When it comes to fashion trends on campus, one of the most prominent aesthetics has got to be skater-core. Why? Partly because there are a lot of skaters in town, but mainly due to the fact that skate fashion is effortlessly good-looking. However, most of the skater outfits I’ve seen were either sourced from hyper-commercialized giants like ZUMIEZ or Hot Topic. This added middle-man has certainly disconnected buyers from fully understanding what skater fashion really is, but don’t worry, I got you.
The silhouette of skateboard fashion is, as mentioned, really simple: baggy tops, baggy pants (mostly jeans or cargo pants for utility purposes) and a pair of durable-bottomed shoes (e.g. Vans, Converse, etc). Sometimes you’ll see skaters show up in variations of said silhouette, maybe with a beanie, adding jean chains or even a crossbody bag. To be completely honest, if we were to evaluate skate fashion based on its clothing, it isn’t the most innovative or groundbreaking. It is, however, the surfacing of skate fashion that makes it one of the most popular clothing aesthetics ever.
Underground turned mainstream
The skate community has existed for longer than I can imagine, so why now? Why is it only until recent years that this fashion subculture has started to gain popularity?
Skateboarders are creative and daring; the fashion world craves daring creativity. You get the point. What was surprising about the rise of skateboard fashion is, unlike most trends that go through a constant change, skate fashion stayed true to its core value throughout the years – it was the outsiders’ perspective that changed.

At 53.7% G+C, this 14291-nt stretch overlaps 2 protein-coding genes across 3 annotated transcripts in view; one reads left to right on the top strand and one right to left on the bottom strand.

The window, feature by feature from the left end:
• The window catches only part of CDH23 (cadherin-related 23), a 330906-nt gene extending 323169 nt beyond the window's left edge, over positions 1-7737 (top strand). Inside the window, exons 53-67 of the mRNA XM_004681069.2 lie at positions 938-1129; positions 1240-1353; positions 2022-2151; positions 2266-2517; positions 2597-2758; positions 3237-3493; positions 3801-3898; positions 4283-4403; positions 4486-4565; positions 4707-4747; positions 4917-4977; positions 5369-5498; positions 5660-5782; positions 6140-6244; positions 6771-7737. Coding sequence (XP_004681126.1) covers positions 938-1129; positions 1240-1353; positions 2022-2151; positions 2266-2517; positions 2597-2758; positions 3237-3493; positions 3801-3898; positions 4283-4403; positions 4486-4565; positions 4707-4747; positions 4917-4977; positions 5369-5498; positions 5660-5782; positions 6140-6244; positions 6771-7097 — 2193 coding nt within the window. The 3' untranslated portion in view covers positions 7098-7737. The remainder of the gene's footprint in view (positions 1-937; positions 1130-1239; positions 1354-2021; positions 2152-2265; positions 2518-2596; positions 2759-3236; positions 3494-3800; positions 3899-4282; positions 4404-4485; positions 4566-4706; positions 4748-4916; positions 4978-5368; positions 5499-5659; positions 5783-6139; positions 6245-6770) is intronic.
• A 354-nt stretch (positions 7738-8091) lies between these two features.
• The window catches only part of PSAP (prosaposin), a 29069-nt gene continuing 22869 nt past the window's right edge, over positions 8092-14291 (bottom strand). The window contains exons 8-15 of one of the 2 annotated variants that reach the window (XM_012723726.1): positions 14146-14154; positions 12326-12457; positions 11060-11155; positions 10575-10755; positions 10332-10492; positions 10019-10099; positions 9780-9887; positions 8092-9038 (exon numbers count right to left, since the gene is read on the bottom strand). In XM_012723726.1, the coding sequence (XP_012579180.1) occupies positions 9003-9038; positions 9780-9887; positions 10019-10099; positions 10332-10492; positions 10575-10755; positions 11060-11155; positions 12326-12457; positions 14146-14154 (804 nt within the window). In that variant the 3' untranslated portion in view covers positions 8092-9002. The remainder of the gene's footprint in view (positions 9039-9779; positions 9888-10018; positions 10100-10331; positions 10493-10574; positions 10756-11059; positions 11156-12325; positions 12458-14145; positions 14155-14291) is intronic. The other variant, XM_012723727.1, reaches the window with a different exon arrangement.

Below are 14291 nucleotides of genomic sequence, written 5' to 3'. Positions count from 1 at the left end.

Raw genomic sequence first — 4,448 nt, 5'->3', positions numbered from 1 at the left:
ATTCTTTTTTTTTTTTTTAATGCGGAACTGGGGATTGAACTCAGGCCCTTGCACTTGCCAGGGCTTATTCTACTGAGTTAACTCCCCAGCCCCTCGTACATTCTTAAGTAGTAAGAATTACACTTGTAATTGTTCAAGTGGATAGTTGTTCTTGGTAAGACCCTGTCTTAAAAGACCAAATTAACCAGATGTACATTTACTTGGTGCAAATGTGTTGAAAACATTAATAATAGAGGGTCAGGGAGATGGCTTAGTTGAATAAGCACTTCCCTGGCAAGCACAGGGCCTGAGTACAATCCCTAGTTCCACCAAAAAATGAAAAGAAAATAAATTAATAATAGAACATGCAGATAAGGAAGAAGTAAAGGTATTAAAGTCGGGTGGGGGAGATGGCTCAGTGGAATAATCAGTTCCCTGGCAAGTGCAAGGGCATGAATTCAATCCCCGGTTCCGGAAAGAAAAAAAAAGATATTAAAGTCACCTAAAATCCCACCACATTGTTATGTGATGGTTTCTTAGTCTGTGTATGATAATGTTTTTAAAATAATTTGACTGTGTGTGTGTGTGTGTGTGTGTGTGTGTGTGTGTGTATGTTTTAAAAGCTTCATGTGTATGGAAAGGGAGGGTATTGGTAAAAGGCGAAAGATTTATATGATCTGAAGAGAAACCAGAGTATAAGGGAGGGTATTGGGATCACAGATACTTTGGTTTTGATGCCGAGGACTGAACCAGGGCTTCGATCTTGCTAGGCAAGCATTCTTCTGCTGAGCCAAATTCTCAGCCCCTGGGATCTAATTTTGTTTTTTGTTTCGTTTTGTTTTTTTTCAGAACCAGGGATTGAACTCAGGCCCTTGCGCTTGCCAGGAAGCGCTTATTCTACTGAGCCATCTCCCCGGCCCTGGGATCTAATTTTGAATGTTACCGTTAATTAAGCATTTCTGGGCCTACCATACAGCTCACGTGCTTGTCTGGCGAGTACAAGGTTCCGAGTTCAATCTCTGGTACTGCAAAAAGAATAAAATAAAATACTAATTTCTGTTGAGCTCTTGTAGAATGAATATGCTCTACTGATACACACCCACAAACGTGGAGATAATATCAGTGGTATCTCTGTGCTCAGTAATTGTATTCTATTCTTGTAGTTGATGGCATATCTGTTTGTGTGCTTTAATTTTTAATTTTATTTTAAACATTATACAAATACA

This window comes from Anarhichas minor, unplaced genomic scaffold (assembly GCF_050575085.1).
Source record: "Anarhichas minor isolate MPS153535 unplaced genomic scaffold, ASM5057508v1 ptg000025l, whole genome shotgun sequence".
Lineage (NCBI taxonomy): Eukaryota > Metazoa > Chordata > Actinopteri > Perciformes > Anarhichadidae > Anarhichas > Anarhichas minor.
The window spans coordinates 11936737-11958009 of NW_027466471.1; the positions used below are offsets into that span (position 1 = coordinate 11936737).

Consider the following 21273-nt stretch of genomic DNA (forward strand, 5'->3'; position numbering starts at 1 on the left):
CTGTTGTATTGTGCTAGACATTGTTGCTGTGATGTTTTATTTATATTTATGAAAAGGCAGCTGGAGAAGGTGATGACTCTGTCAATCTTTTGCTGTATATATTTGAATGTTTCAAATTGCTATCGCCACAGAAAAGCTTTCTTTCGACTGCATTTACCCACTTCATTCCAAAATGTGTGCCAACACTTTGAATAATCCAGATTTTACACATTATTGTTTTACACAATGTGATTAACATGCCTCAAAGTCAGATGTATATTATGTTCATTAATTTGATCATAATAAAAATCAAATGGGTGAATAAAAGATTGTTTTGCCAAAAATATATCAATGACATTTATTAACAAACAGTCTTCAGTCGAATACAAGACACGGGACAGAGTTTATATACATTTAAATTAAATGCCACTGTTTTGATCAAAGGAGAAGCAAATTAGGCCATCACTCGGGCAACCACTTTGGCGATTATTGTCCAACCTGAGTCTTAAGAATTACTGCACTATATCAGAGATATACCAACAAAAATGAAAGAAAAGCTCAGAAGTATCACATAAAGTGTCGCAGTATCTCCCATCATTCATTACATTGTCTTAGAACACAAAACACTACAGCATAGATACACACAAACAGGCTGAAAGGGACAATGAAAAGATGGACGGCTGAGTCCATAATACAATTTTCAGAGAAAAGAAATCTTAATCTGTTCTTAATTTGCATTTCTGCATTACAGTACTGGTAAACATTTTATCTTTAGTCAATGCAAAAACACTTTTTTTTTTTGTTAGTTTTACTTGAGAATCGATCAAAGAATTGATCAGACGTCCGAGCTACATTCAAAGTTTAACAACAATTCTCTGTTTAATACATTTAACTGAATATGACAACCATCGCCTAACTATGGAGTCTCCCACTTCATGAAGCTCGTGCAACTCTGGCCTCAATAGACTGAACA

Did you know that Supreme started out as what some would call a ‘cult skate shop’? It was more of a hangout spot for skaters, and I am referring to hard-core skaters that dreamed of becoming the next Rodney Mullen. Supreme never intended to blow up like it did in 2014-2015 (some may say it was the rap group Odd Future that started the trend back in 2010). Their main collections have remained more or less the same throughout the years; what fuelled Supreme’s skyrocketing success was their collaboration with other fashion powerhouses like Louis Vuitton and The North Face. These collaborations brought attention to a relatively unknown brand.
Nonetheless, Supreme is a classic example of ‘underground turned mainstream’.
X-Girl, the anti-mainstream sister brand of X-Large, had a short but impactful run in 1993-1998 (though it changed hands after), and is another example of why skate fashion was, for the first time, deemed a ‘fashionable’ option. X-Large itself was a normal skate shop but X-Girl was intended for a more fashionable purpose, recreating skaters’ defiant attitude while maintaining a certain level of female chic.
Past to present
Back in the ’90s, the fashion world was dominated by brands like Tommy Hilfiger and Ralph Lauren, which didn’t leave a lot of room for skate fashion. All in all, ‘skate fashion’ wasn’t a trend back then.
Now, there are more and more brands rising up on Instagram or even appearing in Fashion Weeks across the globe. It is genius, it is hyper-relatable and it is easy to make and wear. Whether you like it or not, skate culture is rising to the mainstream as people start to embrace skateboarding’s repulsive anti-social image as youthful rebellion to a point where your go-to outfit for grocery shopping may be inspired by this wild and carefree aesthetic.
Next time when you put on your Thrasher hoodie and get ready to film skate videos on campus, keep in mind that they are more than just a mindlessly picked out garment from your closet. It was once, and is still, a revolutionary statement in the fashion industry.